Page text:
Upcoming SlideShare
×

# Baseball eNotebook

1,967 views

Published on

Published in: Sports, Entertainment & Humor
0 Likes
Statistics
Notes
• Full Name
Comment goes here.

Are you sure you want to Yes No
• Be the first to comment

• Be the first to like this

Views
Total views
1,967
On SlideShare
0
From Embeds
0
Number of Embeds
3
Actions
Shares
0
0
0
Likes
0
Embeds 0
No embeds

No notes for slide

### Baseball eNotebook

1. 1. Math eNotebook BASEBALL MATH Jack Mullen & Adam Shemory
2. 2. Baseball Dimensions (Geometry) <ul><li>There are many dimensions that comprise a baseball field. While all infields have the same mandatory dimensions, no outfield in Major League Baseball is the same. They all have their own unique angles and boundaries. The infield dimensions that are constant are the distance between the bases (90 feet), pitchers mound to home plate (60 ft, 6 inches), the home plate area (26 ft circle), ect. </li></ul>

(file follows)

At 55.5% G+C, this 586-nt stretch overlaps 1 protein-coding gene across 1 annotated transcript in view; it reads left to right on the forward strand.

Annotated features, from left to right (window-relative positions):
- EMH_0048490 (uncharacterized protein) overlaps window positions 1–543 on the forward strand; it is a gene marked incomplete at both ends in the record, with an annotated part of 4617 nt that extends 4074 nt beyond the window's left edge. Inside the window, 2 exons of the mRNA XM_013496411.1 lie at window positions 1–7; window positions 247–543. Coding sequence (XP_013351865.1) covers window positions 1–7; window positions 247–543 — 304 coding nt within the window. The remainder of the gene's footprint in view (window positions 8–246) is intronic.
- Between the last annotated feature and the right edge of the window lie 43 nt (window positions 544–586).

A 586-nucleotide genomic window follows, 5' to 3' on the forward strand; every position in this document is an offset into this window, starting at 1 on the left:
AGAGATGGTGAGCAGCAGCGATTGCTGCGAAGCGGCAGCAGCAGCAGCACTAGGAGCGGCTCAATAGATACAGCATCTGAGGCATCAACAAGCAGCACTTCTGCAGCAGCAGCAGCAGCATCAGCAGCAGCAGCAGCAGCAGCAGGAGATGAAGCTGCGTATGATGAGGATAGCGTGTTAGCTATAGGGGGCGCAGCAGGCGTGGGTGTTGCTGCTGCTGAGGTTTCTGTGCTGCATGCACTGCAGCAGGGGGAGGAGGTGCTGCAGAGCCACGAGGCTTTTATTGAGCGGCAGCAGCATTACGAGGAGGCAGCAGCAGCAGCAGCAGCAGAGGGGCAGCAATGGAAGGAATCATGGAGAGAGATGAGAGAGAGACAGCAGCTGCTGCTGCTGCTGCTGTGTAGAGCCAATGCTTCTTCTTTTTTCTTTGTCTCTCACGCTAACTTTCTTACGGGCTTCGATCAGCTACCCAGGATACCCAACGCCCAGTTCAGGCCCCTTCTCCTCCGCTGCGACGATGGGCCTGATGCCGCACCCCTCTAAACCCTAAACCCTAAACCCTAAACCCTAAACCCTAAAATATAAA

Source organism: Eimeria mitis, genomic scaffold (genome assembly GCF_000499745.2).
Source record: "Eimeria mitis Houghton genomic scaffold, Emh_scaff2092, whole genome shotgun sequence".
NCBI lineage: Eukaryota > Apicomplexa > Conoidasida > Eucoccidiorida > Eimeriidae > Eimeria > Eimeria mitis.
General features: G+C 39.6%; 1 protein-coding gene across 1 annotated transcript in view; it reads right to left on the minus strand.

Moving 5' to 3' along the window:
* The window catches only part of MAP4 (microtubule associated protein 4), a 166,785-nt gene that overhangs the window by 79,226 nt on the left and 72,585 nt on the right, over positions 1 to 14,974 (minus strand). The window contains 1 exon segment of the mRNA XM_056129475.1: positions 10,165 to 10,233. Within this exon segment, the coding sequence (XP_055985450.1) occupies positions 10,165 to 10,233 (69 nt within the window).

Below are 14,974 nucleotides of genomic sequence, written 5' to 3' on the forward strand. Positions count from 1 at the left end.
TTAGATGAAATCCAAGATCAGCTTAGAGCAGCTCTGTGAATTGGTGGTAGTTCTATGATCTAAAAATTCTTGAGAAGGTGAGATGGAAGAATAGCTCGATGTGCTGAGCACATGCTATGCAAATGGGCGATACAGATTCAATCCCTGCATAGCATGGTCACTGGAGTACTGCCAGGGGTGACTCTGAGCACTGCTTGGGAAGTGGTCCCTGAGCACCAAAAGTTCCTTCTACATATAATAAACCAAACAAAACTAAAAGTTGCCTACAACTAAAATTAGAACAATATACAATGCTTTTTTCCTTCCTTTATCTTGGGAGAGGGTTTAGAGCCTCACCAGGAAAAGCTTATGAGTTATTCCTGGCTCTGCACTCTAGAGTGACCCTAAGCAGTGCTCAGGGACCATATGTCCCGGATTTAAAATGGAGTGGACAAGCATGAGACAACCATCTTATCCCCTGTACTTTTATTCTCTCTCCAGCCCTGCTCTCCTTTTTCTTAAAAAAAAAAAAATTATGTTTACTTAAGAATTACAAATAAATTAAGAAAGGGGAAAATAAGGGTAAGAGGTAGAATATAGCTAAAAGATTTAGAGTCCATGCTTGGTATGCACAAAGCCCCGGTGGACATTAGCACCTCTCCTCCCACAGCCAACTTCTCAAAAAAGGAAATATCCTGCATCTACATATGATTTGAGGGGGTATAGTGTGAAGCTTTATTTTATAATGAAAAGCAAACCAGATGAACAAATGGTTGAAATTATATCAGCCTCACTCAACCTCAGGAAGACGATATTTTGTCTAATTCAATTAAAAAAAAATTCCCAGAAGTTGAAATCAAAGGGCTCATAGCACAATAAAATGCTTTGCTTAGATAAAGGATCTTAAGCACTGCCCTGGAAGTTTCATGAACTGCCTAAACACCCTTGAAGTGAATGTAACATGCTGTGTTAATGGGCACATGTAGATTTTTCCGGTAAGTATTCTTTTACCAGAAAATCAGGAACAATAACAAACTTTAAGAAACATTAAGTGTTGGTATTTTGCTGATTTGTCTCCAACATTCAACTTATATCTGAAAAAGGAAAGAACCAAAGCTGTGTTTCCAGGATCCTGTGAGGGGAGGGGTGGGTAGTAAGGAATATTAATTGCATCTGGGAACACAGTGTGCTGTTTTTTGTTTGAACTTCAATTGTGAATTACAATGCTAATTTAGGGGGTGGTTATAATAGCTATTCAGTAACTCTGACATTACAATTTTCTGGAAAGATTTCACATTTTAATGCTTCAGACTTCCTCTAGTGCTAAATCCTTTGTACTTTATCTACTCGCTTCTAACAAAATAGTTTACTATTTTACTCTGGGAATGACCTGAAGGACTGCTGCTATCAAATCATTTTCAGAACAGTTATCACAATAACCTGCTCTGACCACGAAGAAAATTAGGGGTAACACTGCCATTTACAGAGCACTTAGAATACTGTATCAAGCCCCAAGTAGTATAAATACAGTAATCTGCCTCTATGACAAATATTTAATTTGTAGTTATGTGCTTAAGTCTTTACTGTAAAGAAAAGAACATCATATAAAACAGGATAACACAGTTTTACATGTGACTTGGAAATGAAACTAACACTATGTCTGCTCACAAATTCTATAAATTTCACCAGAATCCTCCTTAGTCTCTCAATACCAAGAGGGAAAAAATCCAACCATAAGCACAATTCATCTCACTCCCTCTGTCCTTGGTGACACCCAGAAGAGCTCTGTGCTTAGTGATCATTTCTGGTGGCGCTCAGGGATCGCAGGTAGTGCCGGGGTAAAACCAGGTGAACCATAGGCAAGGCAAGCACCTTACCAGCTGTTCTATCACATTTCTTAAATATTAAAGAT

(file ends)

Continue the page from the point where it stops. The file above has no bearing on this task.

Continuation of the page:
3. 3. Baseball Dimensions 2 (Measurement)
4. 4. Baseball Schedule (Numbers) <ul><li>Every Major League Baseball team is guaranteed to play 162 games throughout the course of one season. All teams will have 81 home games and 81 away games. Teams can potentially play 19 more games in the post-season if they qualify for the playoffs and win the World Series. Major League Baseball has the longest season of all of the four major professional sports. </li></ul>
5. 5. Baseball Pitching (Numbers) <ul><li>Each Major League Baseball team is required to have five starting pitchers in their rotation. As a result, starting pitchers are expected to start roughly 32-36 games a year if they stay fully healthy. Depending on the team’s manager, some pitchers are expected to pitch on only four, if not three days rest. </li></ul>